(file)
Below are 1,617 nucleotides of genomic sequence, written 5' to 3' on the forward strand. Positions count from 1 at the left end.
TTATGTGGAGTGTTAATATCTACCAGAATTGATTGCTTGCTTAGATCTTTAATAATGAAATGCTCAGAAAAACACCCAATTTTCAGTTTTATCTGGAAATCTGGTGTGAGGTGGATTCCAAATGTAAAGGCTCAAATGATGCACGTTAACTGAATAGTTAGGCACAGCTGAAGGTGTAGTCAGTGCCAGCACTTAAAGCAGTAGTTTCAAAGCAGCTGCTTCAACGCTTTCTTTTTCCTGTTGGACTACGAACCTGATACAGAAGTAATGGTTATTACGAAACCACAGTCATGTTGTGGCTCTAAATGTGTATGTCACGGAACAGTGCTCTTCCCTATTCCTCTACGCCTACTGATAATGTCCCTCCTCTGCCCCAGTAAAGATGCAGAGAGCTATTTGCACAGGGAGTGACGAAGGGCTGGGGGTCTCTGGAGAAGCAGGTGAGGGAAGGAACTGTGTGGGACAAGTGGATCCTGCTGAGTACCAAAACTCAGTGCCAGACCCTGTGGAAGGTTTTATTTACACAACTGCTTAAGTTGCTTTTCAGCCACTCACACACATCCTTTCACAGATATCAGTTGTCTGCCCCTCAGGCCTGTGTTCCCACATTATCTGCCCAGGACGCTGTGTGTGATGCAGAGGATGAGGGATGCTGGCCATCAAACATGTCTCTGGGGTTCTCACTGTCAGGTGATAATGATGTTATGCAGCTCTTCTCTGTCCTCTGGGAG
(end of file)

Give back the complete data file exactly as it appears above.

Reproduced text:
Below are 1,617 nucleotides of genomic sequence, written 5' to 3' on the forward strand. Positions count from 1 at the left end.
TTATGTGGAGTGTTAATATCTACCAGAATTGATTGCTTGCTTAGATCTTTAATAATGAAATGCTCAGAAAAACACCCAATTTTCAGTTTTATCTGGAAATCTGGTGTGAGGTGGATTCCAAATGTAAAGGCTCAAATGATGCACGTTAACTGAATAGTTAGGCACAGCTGAAGGTGTAGTCAGTGCCAGCACTTAAAGCAGTAGTTTCAAAGCAGCTGCTTCAACGCTTTCTTTTTCCTGTTGGACTACGAACCTGATACAGAAGTAATGGTTATTACGAAACCACAGTCATGTTGTGGCTCTAAATGTGTATGTCACGGAACAGTGCTCTTCCCTATTCCTCTACGCCTACTGATAATGTCCCTCCTCTGCCCCAGTAAAGATGCAGAGAGCTATTTGCACAGGGAGTGACGAAGGGCTGGGGGTCTCTGGAGAAGCAGGTGAGGGAAGGAACTGTGTGGGACAAGTGGATCCTGCTGAGTACCAAAACTCAGTGCCAGACCCTGTGGAAGGTTTTATTTACACAACTGCTTAAGTTGCTTTTCAGCCACTCACACACATCCTTTCACAGATATCAGTTGTCTGCCCCTCAGGCCTGTGTTCCCACATTATCTGCCCAGGACGCTGTGTGTGATGCAGAGGATGAGGGATGCTGGCCATCAAACATGTCTCTGGGGTTCTCACTGTCAGGTGATAATGATGTTATGCAGCTCTTCTCTGTCCTCTGGGAG